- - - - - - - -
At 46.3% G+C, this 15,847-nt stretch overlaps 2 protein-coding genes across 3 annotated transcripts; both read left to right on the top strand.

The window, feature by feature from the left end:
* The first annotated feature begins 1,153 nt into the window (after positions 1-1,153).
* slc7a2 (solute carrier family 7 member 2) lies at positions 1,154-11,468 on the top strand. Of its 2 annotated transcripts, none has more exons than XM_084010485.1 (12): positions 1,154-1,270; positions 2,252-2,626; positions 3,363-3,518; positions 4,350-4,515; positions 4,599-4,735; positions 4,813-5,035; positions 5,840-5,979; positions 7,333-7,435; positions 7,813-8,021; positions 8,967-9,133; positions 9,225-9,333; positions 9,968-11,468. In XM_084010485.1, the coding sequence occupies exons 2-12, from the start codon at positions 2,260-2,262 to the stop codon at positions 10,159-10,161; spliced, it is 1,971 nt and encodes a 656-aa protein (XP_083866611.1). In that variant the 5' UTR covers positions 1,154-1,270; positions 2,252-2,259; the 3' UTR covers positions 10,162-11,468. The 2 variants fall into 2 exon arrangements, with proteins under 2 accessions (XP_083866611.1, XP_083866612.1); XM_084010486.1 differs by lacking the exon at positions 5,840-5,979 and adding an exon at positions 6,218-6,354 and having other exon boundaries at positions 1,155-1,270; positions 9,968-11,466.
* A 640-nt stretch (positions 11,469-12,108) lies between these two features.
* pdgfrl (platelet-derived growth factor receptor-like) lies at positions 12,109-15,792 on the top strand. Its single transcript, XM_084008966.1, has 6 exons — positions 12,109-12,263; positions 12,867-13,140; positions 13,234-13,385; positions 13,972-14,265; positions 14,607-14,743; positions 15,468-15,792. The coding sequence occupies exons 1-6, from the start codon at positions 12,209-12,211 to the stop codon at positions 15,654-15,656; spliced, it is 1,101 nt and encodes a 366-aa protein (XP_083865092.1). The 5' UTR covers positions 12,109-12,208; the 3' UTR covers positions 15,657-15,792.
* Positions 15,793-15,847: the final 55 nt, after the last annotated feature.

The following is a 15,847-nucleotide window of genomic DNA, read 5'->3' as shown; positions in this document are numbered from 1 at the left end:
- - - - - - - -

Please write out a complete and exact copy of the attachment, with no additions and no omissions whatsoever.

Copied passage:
At 46.3% G+C, this 15,847-nt stretch overlaps 2 protein-coding genes across 3 annotated transcripts; both read left to right on the top strand.

The window, feature by feature from the left end:
* The first annotated feature begins 1,153 nt into the window (after positions 1-1,153).
* slc7a2 (solute carrier family 7 member 2) lies at positions 1,154-11,468 on the top strand. Of its 2 annotated transcripts, none has more exons than XM_084010485.1 (12): positions 1,154-1,270; positions 2,252-2,626; positions 3,363-3,518; positions 4,350-4,515; positions 4,599-4,735; positions 4,813-5,035; positions 5,840-5,979; positions 7,333-7,435; positions 7,813-8,021; positions 8,967-9,133; positions 9,225-9,333; positions 9,968-11,468. In XM_084010485.1, the coding sequence occupies exons 2-12, from the start codon at positions 2,260-2,262 to the stop codon at positions 10,159-10,161; spliced, it is 1,971 nt and encodes a 656-aa protein (XP_083866611.1). In that variant the 5' UTR covers positions 1,154-1,270; positions 2,252-2,259; the 3' UTR covers positions 10,162-11,468. The 2 variants fall into 2 exon arrangements, with proteins under 2 accessions (XP_083866611.1, XP_083866612.1); XM_084010486.1 differs by lacking the exon at positions 5,840-5,979 and adding an exon at positions 6,218-6,354 and having other exon boundaries at positions 1,155-1,270; positions 9,968-11,466.
* A 640-nt stretch (positions 11,469-12,108) lies between these two features.
* pdgfrl (platelet-derived growth factor receptor-like) lies at positions 12,109-15,792 on the top strand. Its single transcript, XM_084008966.1, has 6 exons — positions 12,109-12,263; positions 12,867-13,140; positions 13,234-13,385; positions 13,972-14,265; positions 14,607-14,743; positions 15,468-15,792. The coding sequence occupies exons 1-6, from the start codon at positions 12,209-12,211 to the stop codon at positions 15,654-15,656; spliced, it is 1,101 nt and encodes a 366-aa protein (XP_083865092.1). The 5' UTR covers positions 12,109-12,208; the 3' UTR covers positions 15,657-15,792.
* Positions 15,793-15,847: the final 55 nt, after the last annotated feature.

The following is a 15,847-nucleotide window of genomic DNA, read 5'->3' as shown; positions in this document are numbered from 1 at the left end: